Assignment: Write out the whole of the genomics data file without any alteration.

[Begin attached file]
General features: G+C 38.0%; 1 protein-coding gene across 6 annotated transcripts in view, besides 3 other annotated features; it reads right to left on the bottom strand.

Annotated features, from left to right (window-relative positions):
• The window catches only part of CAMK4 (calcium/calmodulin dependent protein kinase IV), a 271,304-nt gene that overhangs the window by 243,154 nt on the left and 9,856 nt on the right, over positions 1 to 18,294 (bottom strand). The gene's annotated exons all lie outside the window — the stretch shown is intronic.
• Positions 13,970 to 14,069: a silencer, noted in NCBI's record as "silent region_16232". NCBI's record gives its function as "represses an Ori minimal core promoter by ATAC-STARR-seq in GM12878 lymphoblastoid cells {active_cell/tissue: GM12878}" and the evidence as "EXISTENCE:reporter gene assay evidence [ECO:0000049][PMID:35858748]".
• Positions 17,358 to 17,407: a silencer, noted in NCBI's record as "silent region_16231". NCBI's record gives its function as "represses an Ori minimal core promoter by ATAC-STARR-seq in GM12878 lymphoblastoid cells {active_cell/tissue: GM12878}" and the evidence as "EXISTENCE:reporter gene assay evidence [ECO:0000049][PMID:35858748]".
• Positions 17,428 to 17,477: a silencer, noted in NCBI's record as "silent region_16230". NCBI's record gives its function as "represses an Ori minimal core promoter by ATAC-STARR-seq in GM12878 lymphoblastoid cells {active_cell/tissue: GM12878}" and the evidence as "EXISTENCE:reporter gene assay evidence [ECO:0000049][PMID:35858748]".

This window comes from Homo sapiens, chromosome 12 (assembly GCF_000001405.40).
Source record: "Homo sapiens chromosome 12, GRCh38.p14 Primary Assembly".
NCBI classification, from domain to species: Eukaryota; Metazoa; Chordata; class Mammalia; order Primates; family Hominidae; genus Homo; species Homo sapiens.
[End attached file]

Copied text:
General features: G+C 38.0%; 1 protein-coding gene across 6 annotated transcripts in view, besides 3 other annotated features; it reads right to left on the bottom strand.

Annotated features, from left to right (window-relative positions):
• The window catches only part of CAMK4 (calcium/calmodulin dependent protein kinase IV), a 271,304-nt gene that overhangs the window by 243,154 nt on the left and 9,856 nt on the right, over positions 1 to 18,294 (bottom strand). The gene's annotated exons all lie outside the window — the stretch shown is intronic.
• Positions 13,970 to 14,069: a silencer, noted in NCBI's record as "silent region_16232". NCBI's record gives its function as "represses an Ori minimal core promoter by ATAC-STARR-seq in GM12878 lymphoblastoid cells {active_cell/tissue: GM12878}" and the evidence as "EXISTENCE:reporter gene assay evidence [ECO:0000049][PMID:35858748]".
• Positions 17,358 to 17,407: a silencer, noted in NCBI's record as "silent region_16231". NCBI's record gives its function as "represses an Ori minimal core promoter by ATAC-STARR-seq in GM12878 lymphoblastoid cells {active_cell/tissue: GM12878}" and the evidence as "EXISTENCE:reporter gene assay evidence [ECO:0000049][PMID:35858748]".
• Positions 17,428 to 17,477: a silencer, noted in NCBI's record as "silent region_16230". NCBI's record gives its function as "represses an Ori minimal core promoter by ATAC-STARR-seq in GM12878 lymphoblastoid cells {active_cell/tissue: GM12878}" and the evidence as "EXISTENCE:reporter gene assay evidence [ECO:0000049][PMID:35858748]".

This window comes from Homo sapiens, chromosome 12 (assembly GCF_000001405.40).
Source record: "Homo sapiens chromosome 12, GRCh38.p14 Primary Assembly".
NCBI classification, from domain to species: Eukaryota; Metazoa; Chordata; class Mammalia; order Primates; family Hominidae; genus Homo; species Homo sapiens.